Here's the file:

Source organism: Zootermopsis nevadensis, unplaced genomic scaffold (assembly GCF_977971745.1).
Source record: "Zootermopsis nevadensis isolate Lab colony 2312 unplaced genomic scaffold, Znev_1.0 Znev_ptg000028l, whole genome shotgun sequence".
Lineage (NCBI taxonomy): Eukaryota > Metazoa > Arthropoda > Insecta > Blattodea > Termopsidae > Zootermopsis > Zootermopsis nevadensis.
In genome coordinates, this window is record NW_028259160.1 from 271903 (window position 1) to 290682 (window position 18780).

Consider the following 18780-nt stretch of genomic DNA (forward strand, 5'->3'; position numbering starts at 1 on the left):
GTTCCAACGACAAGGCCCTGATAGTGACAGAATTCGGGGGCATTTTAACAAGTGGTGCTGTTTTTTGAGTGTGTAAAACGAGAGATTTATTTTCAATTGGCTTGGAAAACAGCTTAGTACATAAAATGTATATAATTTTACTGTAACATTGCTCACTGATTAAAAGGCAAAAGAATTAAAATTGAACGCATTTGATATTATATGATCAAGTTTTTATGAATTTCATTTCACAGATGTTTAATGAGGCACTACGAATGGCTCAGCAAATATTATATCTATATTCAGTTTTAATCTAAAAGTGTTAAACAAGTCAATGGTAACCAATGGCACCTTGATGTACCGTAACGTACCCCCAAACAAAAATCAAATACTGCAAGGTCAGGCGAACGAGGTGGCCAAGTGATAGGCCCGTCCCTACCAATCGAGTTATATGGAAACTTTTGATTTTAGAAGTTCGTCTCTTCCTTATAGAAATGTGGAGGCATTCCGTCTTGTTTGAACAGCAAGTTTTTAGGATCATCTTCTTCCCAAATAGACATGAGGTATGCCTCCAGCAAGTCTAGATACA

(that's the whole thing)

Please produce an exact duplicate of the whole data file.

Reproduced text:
Source organism: Zootermopsis nevadensis, unplaced genomic scaffold (assembly GCF_977971745.1).
Source record: "Zootermopsis nevadensis isolate Lab colony 2312 unplaced genomic scaffold, Znev_1.0 Znev_ptg000028l, whole genome shotgun sequence".
Lineage (NCBI taxonomy): Eukaryota > Metazoa > Arthropoda > Insecta > Blattodea > Termopsidae > Zootermopsis > Zootermopsis nevadensis.
In genome coordinates, this window is record NW_028259160.1 from 271903 (window position 1) to 290682 (window position 18780).

Consider the following 18780-nt stretch of genomic DNA (forward strand, 5'->3'; position numbering starts at 1 on the left):
GTTCCAACGACAAGGCCCTGATAGTGACAGAATTCGGGGGCATTTTAACAAGTGGTGCTGTTTTTTGAGTGTGTAAAACGAGAGATTTATTTTCAATTGGCTTGGAAAACAGCTTAGTACATAAAATGTATATAATTTTACTGTAACATTGCTCACTGATTAAAAGGCAAAAGAATTAAAATTGAACGCATTTGATATTATATGATCAAGTTTTTATGAATTTCATTTCACAGATGTTTAATGAGGCACTACGAATGGCTCAGCAAATATTATATCTATATTCAGTTTTAATCTAAAAGTGTTAAACAAGTCAATGGTAACCAATGGCACCTTGATGTACCGTAACGTACCCCCAAACAAAAATCAAATACTGCAAGGTCAGGCGAACGAGGTGGCCAAGTGATAGGCCCGTCCCTACCAATCGAGTTATATGGAAACTTTTGATTTTAGAAGTTCGTCTCTTCCTTATAGAAATGTGGAGGCATTCCGTCTTGTTTGAACAGCAAGTTTTTAGGATCATCTTCTTCCCAAATAGACATGAGGTATGCCTCCAGCAAGTCTAGATACA